“Decades of progress” may be erased by women's job losses


Debra Flanagan had been working in the travel industry for more than a decade before she was laid off in April, when the coronavirus pandemic decimated airlines and other travel businesses.

“It was just a little bit of a shock, but it was mostly expected,” she told CBS News. 

Across the U.S., women lost more than five million jobs over the past year.

“There are 2.3 million Debra Flanagans out there who are now not in the workforce,” Caroline Fairchild, editor at large of LinkedIn News, told “CBS This Morning” Friday. “What that means is that women’s participation rate in the workforce now is at its lowest rate since 1988.”

Those losses could have long-lasting impacts, Fairchild said.

“If employers don’t act now, don’t think about flexible workplace policies, don’t check in with the current women that they have in their workforce, we’re risking decades of progress being erased from women in terms of what they’ve done in the workforce since 1988,” she said.

However, Fairchild did highlight a positive factor for women trying to get back to work — with the pandemic’s wide-ranging effect on the economy, the long-held stigma surrounding women taking career gaps has “virtually gone away.”

“We hear from hiring managers on LinkedIn who say they almost expect career gaps because of the devastating effect this pandemic has had on the labor force. So walk in confident knowing that’s the case,” she said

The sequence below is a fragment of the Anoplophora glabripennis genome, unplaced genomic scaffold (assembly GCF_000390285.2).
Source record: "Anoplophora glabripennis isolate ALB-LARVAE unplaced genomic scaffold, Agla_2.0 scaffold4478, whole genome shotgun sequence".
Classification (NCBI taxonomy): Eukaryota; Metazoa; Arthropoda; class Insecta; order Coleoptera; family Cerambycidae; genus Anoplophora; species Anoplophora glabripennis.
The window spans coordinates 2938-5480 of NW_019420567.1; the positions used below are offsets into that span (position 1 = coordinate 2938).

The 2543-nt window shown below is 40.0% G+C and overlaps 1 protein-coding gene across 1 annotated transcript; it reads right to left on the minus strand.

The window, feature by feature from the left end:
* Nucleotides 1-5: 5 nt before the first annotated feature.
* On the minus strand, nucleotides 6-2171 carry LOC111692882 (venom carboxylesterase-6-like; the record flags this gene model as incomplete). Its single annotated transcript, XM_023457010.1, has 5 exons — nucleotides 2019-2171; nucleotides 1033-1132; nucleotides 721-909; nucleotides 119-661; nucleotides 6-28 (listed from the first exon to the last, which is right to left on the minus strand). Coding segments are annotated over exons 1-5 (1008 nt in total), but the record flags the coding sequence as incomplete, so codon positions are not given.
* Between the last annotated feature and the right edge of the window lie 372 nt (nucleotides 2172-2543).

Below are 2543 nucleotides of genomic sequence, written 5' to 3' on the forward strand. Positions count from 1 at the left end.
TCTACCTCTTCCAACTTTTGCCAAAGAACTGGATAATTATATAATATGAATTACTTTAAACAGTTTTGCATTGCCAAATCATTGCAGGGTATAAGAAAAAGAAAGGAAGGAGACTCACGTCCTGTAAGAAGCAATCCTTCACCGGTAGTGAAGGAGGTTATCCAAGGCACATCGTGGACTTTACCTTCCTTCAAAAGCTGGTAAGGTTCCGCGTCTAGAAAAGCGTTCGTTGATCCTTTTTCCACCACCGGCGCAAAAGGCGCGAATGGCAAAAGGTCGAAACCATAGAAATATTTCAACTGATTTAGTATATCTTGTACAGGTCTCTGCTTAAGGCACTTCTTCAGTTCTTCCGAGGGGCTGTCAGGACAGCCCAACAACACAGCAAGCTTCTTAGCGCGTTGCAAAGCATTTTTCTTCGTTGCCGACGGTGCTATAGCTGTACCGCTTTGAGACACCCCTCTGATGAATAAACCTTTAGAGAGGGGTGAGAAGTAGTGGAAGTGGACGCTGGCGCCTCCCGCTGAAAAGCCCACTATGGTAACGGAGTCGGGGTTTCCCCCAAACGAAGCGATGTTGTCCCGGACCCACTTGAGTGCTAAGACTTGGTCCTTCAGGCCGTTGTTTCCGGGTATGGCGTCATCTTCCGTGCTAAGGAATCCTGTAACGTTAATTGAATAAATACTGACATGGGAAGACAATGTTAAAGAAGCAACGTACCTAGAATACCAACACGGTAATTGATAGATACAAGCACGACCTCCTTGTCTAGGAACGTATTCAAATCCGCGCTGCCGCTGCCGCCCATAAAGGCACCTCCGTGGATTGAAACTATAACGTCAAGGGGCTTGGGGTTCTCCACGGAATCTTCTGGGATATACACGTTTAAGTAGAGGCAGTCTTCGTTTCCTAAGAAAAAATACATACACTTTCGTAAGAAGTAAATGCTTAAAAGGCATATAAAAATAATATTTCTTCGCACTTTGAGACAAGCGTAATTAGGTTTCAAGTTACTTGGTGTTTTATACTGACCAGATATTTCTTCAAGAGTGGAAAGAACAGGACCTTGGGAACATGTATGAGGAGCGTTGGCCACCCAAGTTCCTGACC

Nearly 80% of job losses during the pandemic have been in government, retail, education, health services and leisure and hospitality — all of which have mostly female workforces.

Debra Flanagan has her resume at the ready, but said travel consulting job searches have not turned up results. 

“It’s been really, it’s been really hard,” Flanagan said. “It comes up empty quite a bit. It’s a really kind of dead market right now.”

She also worries about whether her work experience will stand out against other applicants who are in her same position.

“Going back into the industry is going to be a heck of a lot more competition…it’s going to be a much harder climb back,” Flanagan said.

In Flanagan’s case, as well as the millions of women who had worked in the heavily-impacted industries who lost their jobs, Fairchild said the key to returning to work lies in their transferable skills rather than relying on their industries to bounce back.

“Let’s take Debra, for example. The travel industry isn’t a great place to be working now,” Fairchild said. “Her experience as a consultant, that can be transferred into e-commerce, it can be transferred into business sales. These are skills that she has and she can then say in her resume, paint it out as a story, in terms of getting her next opportunity.”

But for now, Flanagan has turned her attention to building a community newsletter. Her unemployment checks and her husband’s income keep the family afloat — though she had to make some changes.

“We just started cutting costs,” she said. “Looked at utilities and tried to switch providers and do whatever we could to save a little bit.”

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